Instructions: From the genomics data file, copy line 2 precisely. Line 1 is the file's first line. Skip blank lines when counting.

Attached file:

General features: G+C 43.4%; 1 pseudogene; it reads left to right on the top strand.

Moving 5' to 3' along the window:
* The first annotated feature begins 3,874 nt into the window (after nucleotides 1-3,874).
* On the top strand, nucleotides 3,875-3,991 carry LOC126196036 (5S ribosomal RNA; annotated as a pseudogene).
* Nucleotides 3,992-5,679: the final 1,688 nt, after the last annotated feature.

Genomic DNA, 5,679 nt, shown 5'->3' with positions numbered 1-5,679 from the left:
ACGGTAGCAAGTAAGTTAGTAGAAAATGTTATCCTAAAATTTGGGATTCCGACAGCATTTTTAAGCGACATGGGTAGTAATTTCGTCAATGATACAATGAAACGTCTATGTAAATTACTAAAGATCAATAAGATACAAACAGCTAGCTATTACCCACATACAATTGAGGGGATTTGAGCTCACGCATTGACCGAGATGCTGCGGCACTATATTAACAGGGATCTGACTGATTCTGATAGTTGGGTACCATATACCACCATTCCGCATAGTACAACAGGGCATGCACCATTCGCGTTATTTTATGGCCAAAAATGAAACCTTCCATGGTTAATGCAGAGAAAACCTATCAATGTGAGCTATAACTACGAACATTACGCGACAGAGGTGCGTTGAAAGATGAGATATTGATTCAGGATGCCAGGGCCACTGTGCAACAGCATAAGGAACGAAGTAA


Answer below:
Moving 5' to 3' along the window: